Keep meticulous records on clients, including copies of their state-issued medical marijuana ID cards
Avoid repeated walk-in business
Have patients sign "Appointment of Primary Caregiver" form to give dispensary that specific role
Know the patient's doctor and the patient's diagnosis
Keep on the premises only the number of marijuana plants and amount of harvested cannabis permitted under law on a per patient basis
Designate plants or marijuana to a particular patient
Pay your sales taxes
Source: Attorney Jeffrey Gard
Local medical marijuana dispensaries have received a lot of attention -- much of it unwanted -- in the past few weeks as debates swirl over their proper role and legal standing in light of the sometimes ambiguous language in Colorado's medical cannabis statute.
One Boulder attorney is advising dispensary owners to take no chances and operate within the strictest interpretation of the law, especially during a time when cities and towns are trying to ban the facilities and prosecutors are questioning their legality.
"Being a good neighbor is one of the primary considerations here," said Jeffrey Gard, a lawyer who has advised up to 100 prospective and existing medical marijuana providers and growers on how to abide by the state's medical cannabis law, which was approved as Amendment 20 by voters in 2000.
"Juries will protect you as long as you are trying to do the right thing."
To do otherwise, he said, will only attract law enforcement and perhaps result in criminal charges being filed.
The language in the state statute -- which specifies that "caregivers" can provide marijuana to a patient but says nothing about dispensaries -- has caused widespread confusion.
Earlier this month, Boulder County District Attorney Stan Garnett said he was considering bringing a declaratory or injunctive relief action against a dispensary or marijuana grower to force the issue into a court and get clarification on what's allowed under the amendment.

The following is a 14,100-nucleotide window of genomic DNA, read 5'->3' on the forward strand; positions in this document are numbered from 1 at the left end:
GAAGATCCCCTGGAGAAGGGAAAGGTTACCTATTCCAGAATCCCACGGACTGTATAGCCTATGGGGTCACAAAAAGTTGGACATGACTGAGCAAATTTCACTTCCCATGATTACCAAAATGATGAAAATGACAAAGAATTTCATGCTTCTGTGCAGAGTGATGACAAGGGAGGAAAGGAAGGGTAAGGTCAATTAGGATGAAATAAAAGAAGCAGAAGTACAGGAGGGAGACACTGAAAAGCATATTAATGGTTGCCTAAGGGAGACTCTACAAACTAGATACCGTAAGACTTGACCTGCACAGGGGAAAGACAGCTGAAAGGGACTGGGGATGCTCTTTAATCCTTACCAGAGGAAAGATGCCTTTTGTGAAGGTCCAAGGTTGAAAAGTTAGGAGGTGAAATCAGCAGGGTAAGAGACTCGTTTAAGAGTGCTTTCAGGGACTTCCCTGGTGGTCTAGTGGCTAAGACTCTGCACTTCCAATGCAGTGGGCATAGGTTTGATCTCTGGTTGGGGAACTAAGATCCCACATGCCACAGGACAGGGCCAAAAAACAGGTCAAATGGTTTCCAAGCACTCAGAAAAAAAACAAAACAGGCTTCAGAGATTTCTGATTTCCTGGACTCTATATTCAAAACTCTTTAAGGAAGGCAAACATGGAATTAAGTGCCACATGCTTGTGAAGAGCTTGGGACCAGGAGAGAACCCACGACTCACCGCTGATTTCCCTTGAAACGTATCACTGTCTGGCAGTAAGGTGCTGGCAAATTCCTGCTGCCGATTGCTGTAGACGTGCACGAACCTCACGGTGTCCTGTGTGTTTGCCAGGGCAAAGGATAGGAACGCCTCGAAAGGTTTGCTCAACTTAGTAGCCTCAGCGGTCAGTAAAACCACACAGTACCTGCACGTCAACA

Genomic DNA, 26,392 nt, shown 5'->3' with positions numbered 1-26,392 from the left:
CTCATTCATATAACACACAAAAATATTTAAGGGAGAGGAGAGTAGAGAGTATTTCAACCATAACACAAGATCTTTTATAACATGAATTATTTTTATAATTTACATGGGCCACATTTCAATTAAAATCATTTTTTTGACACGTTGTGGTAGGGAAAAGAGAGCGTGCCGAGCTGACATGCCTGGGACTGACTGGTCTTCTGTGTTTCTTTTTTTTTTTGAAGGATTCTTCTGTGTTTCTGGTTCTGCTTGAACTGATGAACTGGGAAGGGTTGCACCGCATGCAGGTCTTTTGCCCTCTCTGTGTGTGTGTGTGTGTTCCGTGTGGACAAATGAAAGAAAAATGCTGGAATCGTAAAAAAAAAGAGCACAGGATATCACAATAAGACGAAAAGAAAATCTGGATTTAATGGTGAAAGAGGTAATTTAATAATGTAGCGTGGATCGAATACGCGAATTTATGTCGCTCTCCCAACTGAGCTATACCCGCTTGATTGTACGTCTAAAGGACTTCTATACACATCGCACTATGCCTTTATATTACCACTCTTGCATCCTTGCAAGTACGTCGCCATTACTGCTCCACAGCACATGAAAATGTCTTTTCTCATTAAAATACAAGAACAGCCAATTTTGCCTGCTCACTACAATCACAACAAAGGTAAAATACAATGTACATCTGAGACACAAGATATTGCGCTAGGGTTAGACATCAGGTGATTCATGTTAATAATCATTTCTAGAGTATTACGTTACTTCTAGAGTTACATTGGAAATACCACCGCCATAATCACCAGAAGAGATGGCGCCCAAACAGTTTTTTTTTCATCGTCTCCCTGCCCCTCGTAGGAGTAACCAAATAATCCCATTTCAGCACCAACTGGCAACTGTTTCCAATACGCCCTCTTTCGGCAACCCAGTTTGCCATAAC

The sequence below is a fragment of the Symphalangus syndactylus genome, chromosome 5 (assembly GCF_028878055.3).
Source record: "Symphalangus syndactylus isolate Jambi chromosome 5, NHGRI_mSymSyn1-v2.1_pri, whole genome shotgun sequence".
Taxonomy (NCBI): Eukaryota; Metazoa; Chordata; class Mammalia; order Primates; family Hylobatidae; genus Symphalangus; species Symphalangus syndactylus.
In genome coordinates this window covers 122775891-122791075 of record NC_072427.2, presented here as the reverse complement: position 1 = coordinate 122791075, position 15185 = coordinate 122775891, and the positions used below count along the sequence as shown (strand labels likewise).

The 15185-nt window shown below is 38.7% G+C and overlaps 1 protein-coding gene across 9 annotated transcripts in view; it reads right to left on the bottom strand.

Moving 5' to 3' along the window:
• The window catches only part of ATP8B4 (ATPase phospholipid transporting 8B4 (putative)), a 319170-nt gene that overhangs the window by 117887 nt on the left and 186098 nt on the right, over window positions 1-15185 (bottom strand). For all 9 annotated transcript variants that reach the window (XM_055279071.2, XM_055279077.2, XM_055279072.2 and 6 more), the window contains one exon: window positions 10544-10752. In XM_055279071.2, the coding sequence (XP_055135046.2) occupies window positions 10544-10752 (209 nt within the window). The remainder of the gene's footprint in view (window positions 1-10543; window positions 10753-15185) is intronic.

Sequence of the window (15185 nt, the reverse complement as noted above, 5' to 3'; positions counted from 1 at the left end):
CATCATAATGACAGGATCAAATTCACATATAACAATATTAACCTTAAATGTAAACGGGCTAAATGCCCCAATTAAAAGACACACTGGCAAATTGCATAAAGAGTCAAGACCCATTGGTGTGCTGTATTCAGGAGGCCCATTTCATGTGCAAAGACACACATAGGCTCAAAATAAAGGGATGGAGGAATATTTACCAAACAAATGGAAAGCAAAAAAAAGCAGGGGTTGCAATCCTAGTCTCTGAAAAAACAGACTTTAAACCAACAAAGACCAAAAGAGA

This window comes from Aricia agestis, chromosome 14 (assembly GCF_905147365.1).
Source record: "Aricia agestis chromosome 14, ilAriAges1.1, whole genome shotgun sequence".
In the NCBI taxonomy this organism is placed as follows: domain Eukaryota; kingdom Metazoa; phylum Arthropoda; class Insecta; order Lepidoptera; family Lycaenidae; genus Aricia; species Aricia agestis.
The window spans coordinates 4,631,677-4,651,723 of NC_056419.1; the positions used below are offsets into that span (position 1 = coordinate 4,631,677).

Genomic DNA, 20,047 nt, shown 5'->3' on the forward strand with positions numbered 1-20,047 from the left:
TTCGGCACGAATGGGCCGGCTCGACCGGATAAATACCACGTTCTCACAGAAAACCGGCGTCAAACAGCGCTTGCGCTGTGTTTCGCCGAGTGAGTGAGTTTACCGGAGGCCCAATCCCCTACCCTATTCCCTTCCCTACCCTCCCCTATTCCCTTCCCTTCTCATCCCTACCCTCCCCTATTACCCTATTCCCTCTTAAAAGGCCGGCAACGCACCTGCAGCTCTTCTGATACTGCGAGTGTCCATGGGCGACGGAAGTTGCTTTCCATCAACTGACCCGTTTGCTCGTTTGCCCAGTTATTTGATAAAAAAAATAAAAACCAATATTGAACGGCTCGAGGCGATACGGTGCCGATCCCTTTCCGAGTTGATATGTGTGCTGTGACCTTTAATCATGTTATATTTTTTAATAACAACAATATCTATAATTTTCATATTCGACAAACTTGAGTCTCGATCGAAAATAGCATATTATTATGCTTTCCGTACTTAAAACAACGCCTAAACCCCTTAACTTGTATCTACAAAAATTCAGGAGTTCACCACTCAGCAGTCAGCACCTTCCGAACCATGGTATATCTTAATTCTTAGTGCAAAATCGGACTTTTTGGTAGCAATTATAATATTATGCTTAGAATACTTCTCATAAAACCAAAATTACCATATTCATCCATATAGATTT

Last week, elected leaders in Broomfield and Superior directed their staffs to not issue business licenses to applicants seeking to open a dispensary.
Gard said dispensary owners can protect themselves by keeping meticulous records on their clients, including copies of their state-issued medical marijuana ID cards.
"When the police show up, you need a roadmap to the legality of the business," he said.
Gard advises dispensary owners to keep on the premises only the number of marijuana plants and amount of harvested cannabis permitted under Amendment 20 -- which stipulates that a patient or his or her caregiver can possess a maximum of six plants and two ounces of marijuana at any given time.
As an added measure, he said, mark the cannabis as belonging to a particular client.
"You don't want to have one plant that is not designated to your specific patients," he said.
If a dispensary serves 10 patients, Gard said, it should have no more than 60 pot plants and 20 ounces of marijuana on site.
He warns against allowing repeated walk-in business, telling dispensaries to establish relationships with their patients and their patients' doctors. He even hands out "Appointment of Primary Caregiver" forms that allow a patient to assign the caregiver role to a particular dispensary.
"Do you eat it? Do you smoke it? Do you vaporize it?" Gard suggested caregivers ask their patients. "Unless you have a one-to-one personal relationship with a patient, you're not doing it right."
And he advises the facilities to "pay your taxes, pay your taxes, pay your taxes."
Mark Rose, owner of Grateful Meds in Nederland, said he takes great pains to stay within the bounds of Colorado's medical marijuana law.
"When we set this up, we figured we wanted to be way more than safe," Rose said.
He said he assigns each plant in his grow room to the particular patient it's meant for and always makes sure there is less cannabis on site than the law allows on a per-patient basis.
"I would encourage all dispensaries to be as legal and above board as possible at this point," Rose warned.
New Options Wellness Center in Boulder has become more careful about who it accepts as patients, especially after it was targeted in June and robbed of two 20-gallon tubs of marijuana.
One of its managers, who asked that his name not be used, said the business now operates largely on an appointment-only basis.
"We like to know our clientele," the manager said.
He also said New Options never keeps more cannabis inside the building than what he is allowed under the law on a per-patient basis.
"Just to be on the safe side, we like to keep it real tight," he said.
Contact Camera Staff Writer John Aguilar at 303-473-1389 or email@example.com.